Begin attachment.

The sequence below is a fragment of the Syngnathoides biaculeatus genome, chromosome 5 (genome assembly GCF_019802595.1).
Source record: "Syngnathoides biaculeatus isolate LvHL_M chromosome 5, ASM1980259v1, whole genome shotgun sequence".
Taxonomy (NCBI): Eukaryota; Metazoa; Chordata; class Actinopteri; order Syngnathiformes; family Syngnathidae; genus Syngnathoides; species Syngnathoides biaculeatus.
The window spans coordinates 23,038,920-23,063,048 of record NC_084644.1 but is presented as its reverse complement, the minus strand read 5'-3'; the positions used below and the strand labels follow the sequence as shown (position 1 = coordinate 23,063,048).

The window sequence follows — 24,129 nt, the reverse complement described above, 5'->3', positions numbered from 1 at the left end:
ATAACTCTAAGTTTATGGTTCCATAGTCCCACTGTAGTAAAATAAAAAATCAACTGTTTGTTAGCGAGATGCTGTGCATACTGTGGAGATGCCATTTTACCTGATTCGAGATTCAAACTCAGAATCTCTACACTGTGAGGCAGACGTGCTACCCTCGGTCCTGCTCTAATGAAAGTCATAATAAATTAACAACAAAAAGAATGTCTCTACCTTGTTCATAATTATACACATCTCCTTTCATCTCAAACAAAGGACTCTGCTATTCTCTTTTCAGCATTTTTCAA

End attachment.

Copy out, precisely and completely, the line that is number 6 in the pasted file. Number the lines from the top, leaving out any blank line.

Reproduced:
ATAACTCTAAGTTTATGGTTCCATAGTCCCACTGTAGTAAAATAAAAAATCAACTGTTTGTTAGCGAGATGCTGTGCATACTGTGGAGATGCCATTTTACCTGATTCGAGATTCAAACTCAGAATCTCTACACTGTGAGGCAGACGTGCTACCCTCGGTCCTGCTCTAATGAAAGTCATAATAAATTAACAACAAAAAGAATGTCTCTACCTTGTTCATAATTATACACATCTCCTTTCATCTCAAACAAAGGACTCTGCTATTCTCTTTTCAGCATTTTTCAA